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Comparing the effect of 0.06% -, 0.12% and 0.2% Chlorhexidine on plaque, bleeding and side effects in an experimental gingivitis model: a parallel group, double masked randomized clinical trial

  • Maliha Haydari1,
  • Ayse Gul Bardakci1,
  • Odd Carsten Koldsland1,
  • Anne Merete Aass1,
  • Leiv Sandvik1 and
  • Hans R. Preus1Email author
BMC Oral HealthBMC series – open, inclusive and trusted201717:118

https://doi.org/10.1186/s12903-017-0400-7

Received: 22 November 2016

Accepted: 4 July 2017

Published: 18 August 2017

Abstract

Background

Chlorhexidine is the gold standard of dental plaque prevention. The aim of the present study was to compare the plaque and gingivitis inhibiting effect of commercial products containing 0.2%, 0.12% and 0.06% chlorhexidine in a modified experimental gingivitis model.

Methods

In three groups of healthy volunteers, experimental gingivitis was induced and monitored over 21 days and simultaneously treated with the commercial solutions containing 0.2%, 0.12% and 0.06% chlorhexidine. The maxillary right quadrant of each individual received mouthwash only, whereas the maxillary left quadrant was subject to both rinsing and mechanical oral hygiene. Compliance and side effects were monitored at days 7, 14, and 21. Plaque and gingivitis scores were obtained at baseline and day 21.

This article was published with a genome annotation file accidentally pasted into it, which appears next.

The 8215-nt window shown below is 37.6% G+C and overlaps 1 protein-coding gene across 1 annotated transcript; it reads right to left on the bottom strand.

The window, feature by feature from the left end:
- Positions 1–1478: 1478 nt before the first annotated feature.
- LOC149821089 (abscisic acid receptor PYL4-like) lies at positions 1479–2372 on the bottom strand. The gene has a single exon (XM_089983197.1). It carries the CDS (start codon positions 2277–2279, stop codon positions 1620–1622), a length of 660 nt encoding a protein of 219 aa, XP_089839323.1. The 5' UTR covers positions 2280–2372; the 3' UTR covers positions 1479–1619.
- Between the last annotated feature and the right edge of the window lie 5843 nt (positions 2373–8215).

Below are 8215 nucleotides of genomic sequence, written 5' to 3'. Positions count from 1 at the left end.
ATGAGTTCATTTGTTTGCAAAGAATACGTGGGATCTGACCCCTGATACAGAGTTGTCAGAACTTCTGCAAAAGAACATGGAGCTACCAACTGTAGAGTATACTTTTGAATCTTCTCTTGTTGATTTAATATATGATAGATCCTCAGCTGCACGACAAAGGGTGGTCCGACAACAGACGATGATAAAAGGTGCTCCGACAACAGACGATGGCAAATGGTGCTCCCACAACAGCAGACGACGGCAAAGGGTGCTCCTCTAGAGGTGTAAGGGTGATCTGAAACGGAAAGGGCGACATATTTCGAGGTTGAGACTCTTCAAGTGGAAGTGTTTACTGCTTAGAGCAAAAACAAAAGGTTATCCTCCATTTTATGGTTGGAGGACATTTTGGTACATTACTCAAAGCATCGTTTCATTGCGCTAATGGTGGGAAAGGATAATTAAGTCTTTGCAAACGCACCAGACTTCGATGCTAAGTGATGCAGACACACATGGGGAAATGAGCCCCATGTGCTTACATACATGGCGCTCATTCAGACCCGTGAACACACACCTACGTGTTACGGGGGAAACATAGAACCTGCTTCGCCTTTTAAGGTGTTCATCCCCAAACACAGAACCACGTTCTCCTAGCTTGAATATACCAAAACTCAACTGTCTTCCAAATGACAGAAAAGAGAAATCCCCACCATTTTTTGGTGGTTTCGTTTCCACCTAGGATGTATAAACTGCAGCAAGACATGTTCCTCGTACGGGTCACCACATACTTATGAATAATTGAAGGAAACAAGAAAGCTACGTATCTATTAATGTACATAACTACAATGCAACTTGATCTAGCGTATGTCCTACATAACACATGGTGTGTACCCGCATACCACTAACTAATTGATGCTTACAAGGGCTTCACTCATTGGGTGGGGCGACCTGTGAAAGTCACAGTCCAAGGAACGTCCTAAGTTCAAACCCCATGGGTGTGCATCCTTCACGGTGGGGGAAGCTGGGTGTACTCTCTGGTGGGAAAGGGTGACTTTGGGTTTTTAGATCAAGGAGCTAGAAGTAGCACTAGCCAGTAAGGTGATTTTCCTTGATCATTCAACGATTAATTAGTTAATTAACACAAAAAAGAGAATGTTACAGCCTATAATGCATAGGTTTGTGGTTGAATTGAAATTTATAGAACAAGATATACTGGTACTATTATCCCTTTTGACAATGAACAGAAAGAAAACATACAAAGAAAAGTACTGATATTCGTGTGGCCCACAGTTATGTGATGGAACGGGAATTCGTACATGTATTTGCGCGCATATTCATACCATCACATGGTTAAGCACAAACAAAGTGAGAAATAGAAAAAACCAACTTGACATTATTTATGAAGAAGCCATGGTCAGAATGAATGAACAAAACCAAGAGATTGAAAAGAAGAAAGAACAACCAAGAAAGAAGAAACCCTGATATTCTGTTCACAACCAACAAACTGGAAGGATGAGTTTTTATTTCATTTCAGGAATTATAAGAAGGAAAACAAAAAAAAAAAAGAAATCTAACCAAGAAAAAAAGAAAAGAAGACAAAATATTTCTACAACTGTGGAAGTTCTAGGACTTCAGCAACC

Results

The commercial mouthwash containing 0.2% chlorhexidine resulted in statistically significantly lower plaque scores than the 0.12 and 0.06% mouthwashes after 21 days use, whereas no statistically significant difference was found between the effects of the two latter.

Conclusion

A commercially available mouthwash containing 0.2% chlorhexidine had statistically significant better effect in preventing dental plaque than the 0.12% and 0.06% solutions.

Trial registration

ClinicalTrials.gov NCT02911766. Registration date: September 9th 2016.

Keywords

Anti-plaque agent Dental plaque Gingivitis Chlorhexidine

Background

Chlorhexidine (CHX) is a bis-biguanide with documented bacteriostatic and bactericidal effects, on both Gram positive and - negative bacteria [1], fungi and some lipophilic viruses [2]. In the 1970’s CHX was studied and recommended by researchers as part of the prevention and therapy of periodontal diseases [3] because of its plaque inhibitory effect [47]. Besides its proven immediate bactericidal effect, chlorhexidine binds to the oral mucosa from which it is slowly released, prolonging its antibacterial effect [4, 8].

In Norway, CHX has mainly been marketed as a 0.2% non-alcohol solution, but recently a 0.12% mouthwash has also been approved. These two CHX mouthrinse formulations are only recommended for short term use, i.e. for patients that – for one reason or the other - cannot keep their mechanical tooth cleaning up to standard. A 0.06% solution, for daily use, has also recently been approved for the Norwegian market, claiming in ads (no references displayed) prevention of gingival problems and that it reduces the amount of plaque 3.5 times compared with mechanical tooth cleaning.